I stopped paying attention to the syndication wars a couple of months ago. I barely have time to stay on top of all the stuff I have to worry about as part of my day job let alone keeping track of the pointlessness that is the Atom vs. RSS debate. Unfortunately, every once in a while something happens that forces me to pay attention because I'm also the project lead for RSS Bandit.

One cool thing about XML syndication formats like RSS and Atom is that they are easily extensible. This means that anyone can come up with a new extension to the RSS/Atom formats which adds a new feature but is ignored by feed readers that don't understand the extension. Some of my favorite extensions are slash:comments which provides a count of the number of comments in a feed and wfw:commentRss which provides the URL to the feed for the comments to a blog post in the feed. One of my work items for the next version of RSS Bandit is to make it easier for people to 'watch' the comments for a blog post they are interested in if it supports these extensions. That way I can get get a notification everytime some comment thread I am interested in gets new posts directly from my aggregator instead of using other tools like CoComment.

A few days ago Sam Ruby posted an entry entitled Rogers Switches! where he mentioned that he now redirects all requests for his RSS feeds to his Atom feed. This meant that in RSS Bandit I now no longer see the comment count for the blog posts in Sam's feed nor can I view the comments to his posts directly within my aggregator. Sam and I had the following exchange in his blog comments when I discovered the ramifications of his change

I was trying to figure out if I’d introduced a bug in RSS Bandit to make your comment count and inline comments disappear. Instead, it seems you have made your feed less useful as part of the fallout of yet another iteration of the eternal pissing match which is the XML syndication wars.

sigh

Posted by Dare Obasanjo at 20:25

Dare, is this is your way of saying that you don’t intend to support the Feed Thread Extension?  I’d think that you would be on the watch for it.

Posted by Sam Ruby at 22:08

I looked at the draft of the Feed Thread Extension specification Sam linked to and it seems like a reinvention of the functionality provided by the slash:comments, wfw:commentRss and annotate:reference extensions. Great, not only do we now have to deal with the an increase in the number of competing XML syndication formats due to the Atom process ...By the way, have you seen the Atom 0.3 vs. Atom 1.0 debate? I told you so... we now also have to deal with duplicates of all the popular RSS extensions as well? Give me a break!

That said, you can expect support for these new extensions in the next version of RSS Bandit. At the end of the day, what matters is building useful software for our users regardless of how many petty annoyances are thrown in our way on the road there.


 

Thanks to numerous reports from RSS Bandit users it has come to my attention that the Atom feeds provided by Google's Blogger are invalid and in many cases aren't even well-formed XML. Please fix this. I'm tired of dealing with threads like Blogspot feeds - XML Failure in our support forums.

If you'd like an example of what is wrong with your feeds. Click on http://feedvalidator.org/check?url=http://nothing-more.blogspot.com/atom.xml which shows the results of validating the feed for Derek Denny-Brown's blog. Below is the list of errors returned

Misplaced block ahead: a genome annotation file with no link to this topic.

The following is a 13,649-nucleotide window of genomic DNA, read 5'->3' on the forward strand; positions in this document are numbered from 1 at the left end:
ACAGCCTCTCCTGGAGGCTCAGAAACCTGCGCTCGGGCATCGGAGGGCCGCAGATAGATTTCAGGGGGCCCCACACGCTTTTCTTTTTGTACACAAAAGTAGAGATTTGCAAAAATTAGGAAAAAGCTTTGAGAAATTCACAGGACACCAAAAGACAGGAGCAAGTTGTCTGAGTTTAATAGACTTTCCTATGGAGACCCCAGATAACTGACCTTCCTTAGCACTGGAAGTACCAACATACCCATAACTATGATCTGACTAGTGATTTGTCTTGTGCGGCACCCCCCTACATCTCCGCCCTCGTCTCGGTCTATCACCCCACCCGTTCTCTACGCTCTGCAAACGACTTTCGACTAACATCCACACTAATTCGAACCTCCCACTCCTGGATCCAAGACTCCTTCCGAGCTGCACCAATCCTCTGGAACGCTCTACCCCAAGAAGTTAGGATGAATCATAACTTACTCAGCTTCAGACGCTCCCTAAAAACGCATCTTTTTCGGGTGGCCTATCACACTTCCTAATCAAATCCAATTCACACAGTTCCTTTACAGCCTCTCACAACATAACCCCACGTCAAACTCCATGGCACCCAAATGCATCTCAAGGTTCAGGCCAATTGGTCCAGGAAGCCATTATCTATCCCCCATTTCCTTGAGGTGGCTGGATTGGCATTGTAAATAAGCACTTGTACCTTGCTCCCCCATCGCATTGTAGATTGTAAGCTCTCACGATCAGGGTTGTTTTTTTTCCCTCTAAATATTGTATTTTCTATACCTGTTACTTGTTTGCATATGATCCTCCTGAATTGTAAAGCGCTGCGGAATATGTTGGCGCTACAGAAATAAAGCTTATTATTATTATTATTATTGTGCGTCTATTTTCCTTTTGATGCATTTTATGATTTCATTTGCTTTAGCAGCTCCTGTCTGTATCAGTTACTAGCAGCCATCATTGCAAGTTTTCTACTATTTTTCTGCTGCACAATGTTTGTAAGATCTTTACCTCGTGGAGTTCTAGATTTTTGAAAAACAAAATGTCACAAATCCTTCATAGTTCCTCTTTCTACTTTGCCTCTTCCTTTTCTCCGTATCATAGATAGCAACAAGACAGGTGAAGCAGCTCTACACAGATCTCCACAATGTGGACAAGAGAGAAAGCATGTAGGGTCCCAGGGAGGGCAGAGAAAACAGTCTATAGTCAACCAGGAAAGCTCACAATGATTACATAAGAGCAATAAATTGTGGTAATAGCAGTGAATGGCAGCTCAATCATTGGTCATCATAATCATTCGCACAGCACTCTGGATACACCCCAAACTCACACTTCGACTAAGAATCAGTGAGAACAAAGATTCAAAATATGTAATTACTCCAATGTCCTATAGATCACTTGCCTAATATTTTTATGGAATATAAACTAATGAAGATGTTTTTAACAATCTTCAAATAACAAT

This feed does not validate.

  • line 4, column 0: This feed uses an obsolete namespace [help]

    <feed xmlns="http://purl.org/atom/ns#" version="0.3" xml:lang="en-US">
  • line 4, column 0: Unexpected version attribute on feed element [help]

    <feed xmlns="http://purl.org/atom/ns#" version="0.3" xml:lang="en-US">
  • line 7, column 0: type attribute must be "text", "html", or "xhtml" [help]

    <title mode="escaped" type="text/html">only this, and nothing more</title>
  • line 7, column 0: Unexpected mode attribute on title element (7 occurrences) [help]

    <title mode="escaped" type="text/html">only this, and nothing more</title>
  • line 8, column 0: Undefined feed element: tagline [help]

    <tagline mode="escaped" type="text/html">irregular eccentic eclecticisms, di ...
  • line 11, column 0: Undefined feed element: modified [help]

    <modified>2006-03-27T00:01:47Z</modified>
  • line 12, column 0: Unexpected url attribute on generator element [help]

    <generator url="http://www.blogger.com/" version="5.15">Blogger</generator>
  • line 13, column 0: Undefined feed element: info [help]

    <info mode="xml" type="text/html">
  • line 4, column 0: Missing feed element: updated [help]

    <feed xmlns="http://purl.org/atom/ns#" version="0.3" xml:lang="en-US">
  • line 22, column 0: Undefined entry element: issued (6 occurrences) [help]

    <issued>2006-03-26T15:25:00-08:00</issued>
  • line 23, column 0: Undefined entry element: modified (6 occurrences) [help]

    <modified>2006-03-27T00:01:47Z</modified>
  • line 24, column 0: Undefined entry element: created (6 occurrences) [help]

    <created>2006-03-27T00:01:47Z</created>
  • line 27, column 0: type attribute must be "text", "html", or "xhtml" (6 occurrences) [help]

    <title mode="escaped" type="text/html">You call that Democracy?</title>
  • line 36, column 0: Missing entry element: updated (5 occurrences) [help]

    </entry>
  • line 153, column 156: XML parsing error: <unknown>:153:156: unbound prefix [help]

    ... S-X's niceties. If I knew people on the <st1:place st="on">Vista</st1:pl ...
                                                 ^

In addition, this feed has issues that may cause problems for some users. We recommend fixing these issues.

  • line 5, column 134: service.post is not a registered link relationship (2 occurrences) [help]

    ... hing more" type="application/atom+xml"/>
                                                 ^